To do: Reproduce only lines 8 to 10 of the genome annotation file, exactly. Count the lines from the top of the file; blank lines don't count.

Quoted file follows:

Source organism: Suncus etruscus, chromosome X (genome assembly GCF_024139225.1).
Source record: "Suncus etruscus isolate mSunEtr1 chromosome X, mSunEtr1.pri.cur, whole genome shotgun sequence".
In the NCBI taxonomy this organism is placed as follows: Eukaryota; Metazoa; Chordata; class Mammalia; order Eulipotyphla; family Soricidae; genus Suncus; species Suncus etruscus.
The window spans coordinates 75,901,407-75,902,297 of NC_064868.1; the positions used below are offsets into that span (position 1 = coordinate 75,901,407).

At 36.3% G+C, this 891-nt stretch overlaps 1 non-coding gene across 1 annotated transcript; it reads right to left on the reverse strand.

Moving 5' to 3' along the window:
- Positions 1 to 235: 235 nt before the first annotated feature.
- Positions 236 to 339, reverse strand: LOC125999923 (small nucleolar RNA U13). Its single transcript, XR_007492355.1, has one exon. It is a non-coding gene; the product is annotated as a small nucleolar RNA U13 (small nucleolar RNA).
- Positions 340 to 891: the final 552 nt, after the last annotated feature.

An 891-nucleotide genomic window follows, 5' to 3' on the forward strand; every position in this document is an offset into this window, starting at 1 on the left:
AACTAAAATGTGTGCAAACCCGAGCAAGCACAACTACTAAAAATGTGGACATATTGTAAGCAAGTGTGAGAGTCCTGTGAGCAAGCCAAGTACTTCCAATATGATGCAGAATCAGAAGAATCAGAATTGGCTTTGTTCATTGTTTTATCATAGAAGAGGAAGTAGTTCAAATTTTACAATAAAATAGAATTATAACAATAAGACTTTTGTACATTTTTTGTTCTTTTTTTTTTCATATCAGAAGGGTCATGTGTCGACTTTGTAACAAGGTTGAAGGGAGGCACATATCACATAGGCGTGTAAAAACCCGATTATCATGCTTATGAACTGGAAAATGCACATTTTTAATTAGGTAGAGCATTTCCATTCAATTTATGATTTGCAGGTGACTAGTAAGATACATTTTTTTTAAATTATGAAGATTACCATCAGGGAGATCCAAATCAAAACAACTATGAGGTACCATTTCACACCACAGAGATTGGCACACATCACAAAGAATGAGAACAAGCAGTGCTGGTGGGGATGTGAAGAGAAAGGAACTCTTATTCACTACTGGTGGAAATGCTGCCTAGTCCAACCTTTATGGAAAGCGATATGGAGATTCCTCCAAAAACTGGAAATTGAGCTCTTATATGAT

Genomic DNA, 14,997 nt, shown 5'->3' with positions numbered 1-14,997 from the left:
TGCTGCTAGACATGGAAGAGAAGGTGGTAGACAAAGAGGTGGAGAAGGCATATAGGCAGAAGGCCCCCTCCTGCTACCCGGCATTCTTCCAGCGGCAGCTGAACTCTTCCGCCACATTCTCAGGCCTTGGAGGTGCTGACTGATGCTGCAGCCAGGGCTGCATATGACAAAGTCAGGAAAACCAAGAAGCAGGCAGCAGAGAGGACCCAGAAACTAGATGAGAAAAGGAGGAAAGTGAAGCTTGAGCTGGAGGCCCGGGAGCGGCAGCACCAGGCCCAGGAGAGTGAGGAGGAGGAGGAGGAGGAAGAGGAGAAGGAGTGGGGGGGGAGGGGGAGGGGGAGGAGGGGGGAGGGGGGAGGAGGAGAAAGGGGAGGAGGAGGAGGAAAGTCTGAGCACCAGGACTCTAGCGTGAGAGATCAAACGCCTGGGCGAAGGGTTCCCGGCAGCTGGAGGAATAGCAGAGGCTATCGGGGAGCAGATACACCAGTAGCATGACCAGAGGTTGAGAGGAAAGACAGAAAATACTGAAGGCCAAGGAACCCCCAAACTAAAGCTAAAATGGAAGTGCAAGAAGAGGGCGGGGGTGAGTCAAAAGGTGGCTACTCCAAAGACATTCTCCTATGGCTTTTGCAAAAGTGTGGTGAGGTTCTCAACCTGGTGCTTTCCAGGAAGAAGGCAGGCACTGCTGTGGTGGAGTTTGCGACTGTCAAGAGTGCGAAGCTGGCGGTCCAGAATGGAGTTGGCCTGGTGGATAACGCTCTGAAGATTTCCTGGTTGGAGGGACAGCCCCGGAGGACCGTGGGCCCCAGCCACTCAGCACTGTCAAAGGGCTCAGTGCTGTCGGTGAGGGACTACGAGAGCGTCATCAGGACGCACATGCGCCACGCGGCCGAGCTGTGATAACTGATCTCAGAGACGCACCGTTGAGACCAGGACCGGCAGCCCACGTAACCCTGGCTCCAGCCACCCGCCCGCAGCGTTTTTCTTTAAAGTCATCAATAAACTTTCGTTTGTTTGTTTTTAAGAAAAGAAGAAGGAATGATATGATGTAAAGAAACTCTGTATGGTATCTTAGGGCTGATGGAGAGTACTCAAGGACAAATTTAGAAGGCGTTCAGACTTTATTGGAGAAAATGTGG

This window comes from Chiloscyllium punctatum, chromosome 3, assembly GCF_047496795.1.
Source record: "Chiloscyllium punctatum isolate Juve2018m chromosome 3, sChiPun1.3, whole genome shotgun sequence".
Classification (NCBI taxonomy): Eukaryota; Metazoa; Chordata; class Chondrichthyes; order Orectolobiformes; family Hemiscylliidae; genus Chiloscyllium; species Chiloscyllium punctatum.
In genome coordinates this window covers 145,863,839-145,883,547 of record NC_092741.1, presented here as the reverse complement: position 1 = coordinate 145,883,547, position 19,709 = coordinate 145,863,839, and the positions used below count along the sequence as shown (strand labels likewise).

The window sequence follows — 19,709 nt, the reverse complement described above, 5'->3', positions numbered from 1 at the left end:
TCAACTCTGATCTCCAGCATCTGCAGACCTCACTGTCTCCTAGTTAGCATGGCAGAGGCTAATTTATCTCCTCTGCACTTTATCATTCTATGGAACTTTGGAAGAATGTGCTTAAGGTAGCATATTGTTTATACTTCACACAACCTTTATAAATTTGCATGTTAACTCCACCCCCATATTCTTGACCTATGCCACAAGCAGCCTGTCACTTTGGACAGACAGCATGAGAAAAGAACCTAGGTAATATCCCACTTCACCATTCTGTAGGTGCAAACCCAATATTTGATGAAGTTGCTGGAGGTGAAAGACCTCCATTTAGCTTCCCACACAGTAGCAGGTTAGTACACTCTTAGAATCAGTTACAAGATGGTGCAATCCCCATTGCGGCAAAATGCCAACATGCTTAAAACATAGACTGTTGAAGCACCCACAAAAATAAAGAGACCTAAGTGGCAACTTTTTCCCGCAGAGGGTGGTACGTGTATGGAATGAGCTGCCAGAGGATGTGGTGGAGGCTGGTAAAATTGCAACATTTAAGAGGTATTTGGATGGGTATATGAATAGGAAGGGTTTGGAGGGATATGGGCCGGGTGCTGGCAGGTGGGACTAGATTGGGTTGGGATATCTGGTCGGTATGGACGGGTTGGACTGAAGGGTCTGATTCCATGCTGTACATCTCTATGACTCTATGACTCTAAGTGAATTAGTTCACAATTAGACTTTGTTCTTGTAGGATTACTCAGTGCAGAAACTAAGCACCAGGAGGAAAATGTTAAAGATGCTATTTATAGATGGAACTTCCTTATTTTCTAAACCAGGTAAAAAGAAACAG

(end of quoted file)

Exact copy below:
- Positions 236 to 339, reverse strand: LOC125999923 (small nucleolar RNA U13). Its single transcript, XR_007492355.1, has one exon. It is a non-coding gene; the product is annotated as a small nucleolar RNA U13 (small nucleolar RNA).
- Positions 340 to 891: the final 552 nt, after the last annotated feature.

An 891-nucleotide genomic window follows, 5' to 3' on the forward strand; every position in this document is an offset into this window, starting at 1 on the left: